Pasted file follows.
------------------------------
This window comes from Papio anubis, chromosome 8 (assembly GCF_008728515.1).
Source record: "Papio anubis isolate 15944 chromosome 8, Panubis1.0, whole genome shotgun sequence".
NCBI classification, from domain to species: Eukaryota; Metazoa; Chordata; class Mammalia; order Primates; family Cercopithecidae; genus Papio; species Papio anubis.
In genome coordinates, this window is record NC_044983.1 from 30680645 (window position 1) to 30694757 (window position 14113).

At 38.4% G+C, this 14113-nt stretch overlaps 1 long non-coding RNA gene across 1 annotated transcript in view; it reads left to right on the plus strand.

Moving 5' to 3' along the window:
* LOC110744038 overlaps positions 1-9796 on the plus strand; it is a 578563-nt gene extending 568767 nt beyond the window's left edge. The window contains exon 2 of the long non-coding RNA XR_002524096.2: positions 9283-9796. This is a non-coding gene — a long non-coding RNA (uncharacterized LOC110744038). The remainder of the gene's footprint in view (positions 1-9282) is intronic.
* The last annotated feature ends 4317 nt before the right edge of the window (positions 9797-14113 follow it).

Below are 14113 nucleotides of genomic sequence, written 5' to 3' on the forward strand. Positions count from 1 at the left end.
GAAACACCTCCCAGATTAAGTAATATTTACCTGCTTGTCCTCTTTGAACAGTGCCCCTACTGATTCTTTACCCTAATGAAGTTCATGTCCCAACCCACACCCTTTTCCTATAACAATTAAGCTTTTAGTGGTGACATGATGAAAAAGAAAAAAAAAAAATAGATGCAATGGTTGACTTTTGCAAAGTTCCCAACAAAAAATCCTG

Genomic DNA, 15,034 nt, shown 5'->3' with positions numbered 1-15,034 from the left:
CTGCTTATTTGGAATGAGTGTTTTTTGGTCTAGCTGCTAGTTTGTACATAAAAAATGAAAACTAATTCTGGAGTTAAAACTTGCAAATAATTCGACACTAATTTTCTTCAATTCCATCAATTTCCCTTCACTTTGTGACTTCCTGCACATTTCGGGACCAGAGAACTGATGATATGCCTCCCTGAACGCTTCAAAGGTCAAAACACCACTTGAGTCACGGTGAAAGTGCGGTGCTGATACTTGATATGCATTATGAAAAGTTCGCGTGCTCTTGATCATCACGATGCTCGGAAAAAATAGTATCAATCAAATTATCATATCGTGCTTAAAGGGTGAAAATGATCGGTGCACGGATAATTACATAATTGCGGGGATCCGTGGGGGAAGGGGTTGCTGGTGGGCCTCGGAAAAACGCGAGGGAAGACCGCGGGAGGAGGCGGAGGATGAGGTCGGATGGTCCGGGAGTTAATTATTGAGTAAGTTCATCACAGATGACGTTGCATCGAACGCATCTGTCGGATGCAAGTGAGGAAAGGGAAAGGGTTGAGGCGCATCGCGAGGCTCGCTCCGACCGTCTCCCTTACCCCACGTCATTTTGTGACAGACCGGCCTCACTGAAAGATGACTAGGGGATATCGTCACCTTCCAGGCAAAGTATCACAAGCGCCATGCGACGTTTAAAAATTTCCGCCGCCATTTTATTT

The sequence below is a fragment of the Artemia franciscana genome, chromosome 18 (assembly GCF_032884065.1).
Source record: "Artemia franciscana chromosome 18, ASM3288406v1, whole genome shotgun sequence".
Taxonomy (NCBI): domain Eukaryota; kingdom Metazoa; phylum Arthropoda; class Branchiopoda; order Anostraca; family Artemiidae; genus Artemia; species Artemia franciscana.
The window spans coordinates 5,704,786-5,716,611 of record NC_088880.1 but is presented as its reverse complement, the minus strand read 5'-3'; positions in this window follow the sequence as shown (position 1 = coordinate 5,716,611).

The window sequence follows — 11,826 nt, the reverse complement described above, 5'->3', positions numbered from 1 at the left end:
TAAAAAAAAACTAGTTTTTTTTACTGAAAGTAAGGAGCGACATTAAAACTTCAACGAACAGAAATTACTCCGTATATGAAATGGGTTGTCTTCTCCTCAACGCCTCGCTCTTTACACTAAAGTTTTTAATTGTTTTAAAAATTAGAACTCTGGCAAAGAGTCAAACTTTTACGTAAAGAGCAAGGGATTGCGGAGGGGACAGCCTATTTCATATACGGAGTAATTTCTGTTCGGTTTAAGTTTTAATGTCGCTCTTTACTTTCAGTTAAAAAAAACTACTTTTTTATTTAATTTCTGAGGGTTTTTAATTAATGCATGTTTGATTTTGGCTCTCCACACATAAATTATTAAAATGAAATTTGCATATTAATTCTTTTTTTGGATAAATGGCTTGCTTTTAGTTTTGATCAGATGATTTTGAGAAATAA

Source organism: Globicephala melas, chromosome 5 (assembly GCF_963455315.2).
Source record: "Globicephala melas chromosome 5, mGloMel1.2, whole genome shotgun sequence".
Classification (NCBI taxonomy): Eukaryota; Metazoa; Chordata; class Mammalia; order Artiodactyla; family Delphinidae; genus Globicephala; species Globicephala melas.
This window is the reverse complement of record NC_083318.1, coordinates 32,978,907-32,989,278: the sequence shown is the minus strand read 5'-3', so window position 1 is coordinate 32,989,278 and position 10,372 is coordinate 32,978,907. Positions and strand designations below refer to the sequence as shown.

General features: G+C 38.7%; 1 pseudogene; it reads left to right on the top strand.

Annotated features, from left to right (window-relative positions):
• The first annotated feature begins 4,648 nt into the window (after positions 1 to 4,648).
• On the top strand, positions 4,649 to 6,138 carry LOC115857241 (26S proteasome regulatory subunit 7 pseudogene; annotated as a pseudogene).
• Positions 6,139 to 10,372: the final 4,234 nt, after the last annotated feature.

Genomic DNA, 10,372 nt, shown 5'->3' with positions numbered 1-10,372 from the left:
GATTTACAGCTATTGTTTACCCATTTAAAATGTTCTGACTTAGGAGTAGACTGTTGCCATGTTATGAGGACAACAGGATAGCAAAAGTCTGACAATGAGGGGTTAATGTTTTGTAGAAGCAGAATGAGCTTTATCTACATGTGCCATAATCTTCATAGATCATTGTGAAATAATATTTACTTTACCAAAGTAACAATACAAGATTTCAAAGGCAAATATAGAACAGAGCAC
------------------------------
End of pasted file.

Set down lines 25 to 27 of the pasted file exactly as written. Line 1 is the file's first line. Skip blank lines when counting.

• The first annotated feature begins 4,648 nt into the window (after positions 1 to 4,648).
• On the top strand, positions 4,649 to 6,138 carry LOC115857241 (26S proteasome regulatory subunit 7 pseudogene; annotated as a pseudogene).
• Positions 6,139 to 10,372: the final 4,234 nt, after the last annotated feature.